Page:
ca 1916:  A more typical battery outfit, this time with green painted wooden sockets and an on-off switch. The 6 volt set is by Diamond. Inside, we see the round, tungsten filament lamps and the parallel wired festoon. The white lamp, which is made of milk glass, is Japanese, and seems to be a replacement for an earlier burnt out lamp. All of the others in the set are American, with painted glass envelopes.
ca 1916:  By Peerless, this outfit is in a somewhat non-typical box, being a bit taller than most. Inside, there are eight early "tin can base" 16 volt hand painted lamps, and a festoon with green ceramic sockets. A close up of one of the lamps shows that the glass envelope is a bit larger than a typical lamp of the time. The lamps are marked with a patent date of 1902, which actually refers to Edison's patent concerning the base size (miniature) and thread spacing, not the entire light bulb itself.
ca 1917: Produced by the Triangle Electro Trading Company, this interesting set is called an "Auxiliary Outfit." The five socket string with a screw-in connector is meant to take the place of a single light bulb in an eight light series wired outfit. The lights are Celluloid, and were made into Christmas lights by various companies who converted simple German or Japanese toys. This set is missing two lights: a swan and a dog.  Celluloid is a compound made from nitrocellulose and camphor, generally considered one of the first plastics. The word "Celluloid" was actually a trademark of the Celluloid Manufacturing Company, and was registered in 1870. In the very early 1900s, many small German or Japanese toys and Putz animals were  made into figural Christmas lights like these. Most of these outfits were intended to be operated from battery power, but a few sets, (this outfit is one example), were made to be added on to a standard set of 8 series wired lights. Both series and parallel wired outfits are known to exist. Celluloid burns very easily and often suffered from spontaneous decomposition (accompanied by a strong smell of vinegar), and as a result the vast majority of these lights have been lost to the ages. One of the few remaining products made today from celluloid are ping pong balls.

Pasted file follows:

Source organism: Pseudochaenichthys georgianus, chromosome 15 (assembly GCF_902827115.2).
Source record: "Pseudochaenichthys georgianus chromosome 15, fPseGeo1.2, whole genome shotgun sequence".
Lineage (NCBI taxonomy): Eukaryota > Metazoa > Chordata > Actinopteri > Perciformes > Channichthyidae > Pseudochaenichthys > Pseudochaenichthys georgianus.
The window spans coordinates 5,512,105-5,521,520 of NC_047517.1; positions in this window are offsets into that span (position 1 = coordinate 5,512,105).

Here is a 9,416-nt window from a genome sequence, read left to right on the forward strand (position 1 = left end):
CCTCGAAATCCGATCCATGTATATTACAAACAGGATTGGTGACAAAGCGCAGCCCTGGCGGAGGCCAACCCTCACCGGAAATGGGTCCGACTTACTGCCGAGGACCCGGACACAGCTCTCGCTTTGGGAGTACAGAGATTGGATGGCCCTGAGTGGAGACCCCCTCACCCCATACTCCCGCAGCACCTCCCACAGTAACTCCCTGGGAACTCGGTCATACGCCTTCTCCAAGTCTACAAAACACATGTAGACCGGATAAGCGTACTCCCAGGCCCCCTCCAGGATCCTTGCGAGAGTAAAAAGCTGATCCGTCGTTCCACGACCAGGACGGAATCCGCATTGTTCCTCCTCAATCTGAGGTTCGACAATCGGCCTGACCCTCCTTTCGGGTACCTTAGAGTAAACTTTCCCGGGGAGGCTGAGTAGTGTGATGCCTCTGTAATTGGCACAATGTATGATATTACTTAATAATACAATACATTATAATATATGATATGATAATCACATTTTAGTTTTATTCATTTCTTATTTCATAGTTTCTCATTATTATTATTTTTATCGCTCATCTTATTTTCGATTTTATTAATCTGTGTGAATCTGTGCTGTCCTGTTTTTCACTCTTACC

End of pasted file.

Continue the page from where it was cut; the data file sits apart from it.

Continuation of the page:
ca 1917: Another interesting Celluloid outfit, this time by Betts & Betts, and sold under the name of Beso. This stand-alone outfit is powered by an unusual transformer device, reducing the voltage from 110 to 6. There are two festoons of eight lights each, and each festoon is wired in parallel, so that the failure of one or more lights does not affect the others. Instead of calling the lights Celluloid Figures, the company calls them simply Beso Non-Breakable Lamps.